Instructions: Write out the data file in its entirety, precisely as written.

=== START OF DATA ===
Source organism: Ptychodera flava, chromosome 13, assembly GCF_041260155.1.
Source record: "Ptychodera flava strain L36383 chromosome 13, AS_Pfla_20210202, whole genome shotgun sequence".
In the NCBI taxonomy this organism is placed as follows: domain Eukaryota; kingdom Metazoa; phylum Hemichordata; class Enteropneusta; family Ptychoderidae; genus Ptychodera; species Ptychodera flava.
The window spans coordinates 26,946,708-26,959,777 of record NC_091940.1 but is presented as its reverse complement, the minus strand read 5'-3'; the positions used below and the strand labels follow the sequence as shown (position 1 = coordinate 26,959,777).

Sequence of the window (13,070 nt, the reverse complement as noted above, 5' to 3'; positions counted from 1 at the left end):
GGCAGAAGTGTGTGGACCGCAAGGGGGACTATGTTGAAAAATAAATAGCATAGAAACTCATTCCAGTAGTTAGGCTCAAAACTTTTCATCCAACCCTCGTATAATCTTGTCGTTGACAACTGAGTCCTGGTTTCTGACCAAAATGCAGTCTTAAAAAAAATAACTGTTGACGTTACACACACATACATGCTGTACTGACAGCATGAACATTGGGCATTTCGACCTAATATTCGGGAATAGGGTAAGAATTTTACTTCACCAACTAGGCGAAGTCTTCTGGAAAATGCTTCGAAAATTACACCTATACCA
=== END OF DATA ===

Source organism: Ptychodera flava, chromosome 13, assembly GCF_041260155.1.
Source record: "Ptychodera flava strain L36383 chromosome 13, AS_Pfla_20210202, whole genome shotgun sequence".
In the NCBI taxonomy this organism is placed as follows: domain Eukaryota; kingdom Metazoa; phylum Hemichordata; class Enteropneusta; family Ptychoderidae; genus Ptychodera; species Ptychodera flava.
The window spans coordinates 26,946,708-26,959,777 of record NC_091940.1 but is presented as its reverse complement, the minus strand read 5'-3'; the positions used below and the strand labels follow the sequence as shown (position 1 = coordinate 26,959,777).

Sequence of the window (13,070 nt, the reverse complement as noted above, 5' to 3'; positions counted from 1 at the left end):
GGCAGAAGTGTGTGGACCGCAAGGGGGACTATGTTGAAAAATAAATAGCATAGAAACTCATTCCAGTAGTTAGGCTCAAAACTTTTCATCCAACCCTCGTATAATCTTGTCGTTGACAACTGAGTCCTGGTTTCTGACCAAAATGCAGTCTTAAAAAAAATAACTGTTGACGTTACACACACATACATGCTGTACTGACAGCATGAACATTGGGCATTTCGACCTAATATTCGGGAATAGGGTAAGAATTTTACTTCACCAACTAGGCGAAGTCTTCTGGAAAATGCTTCGAAAATTACACCTATACCA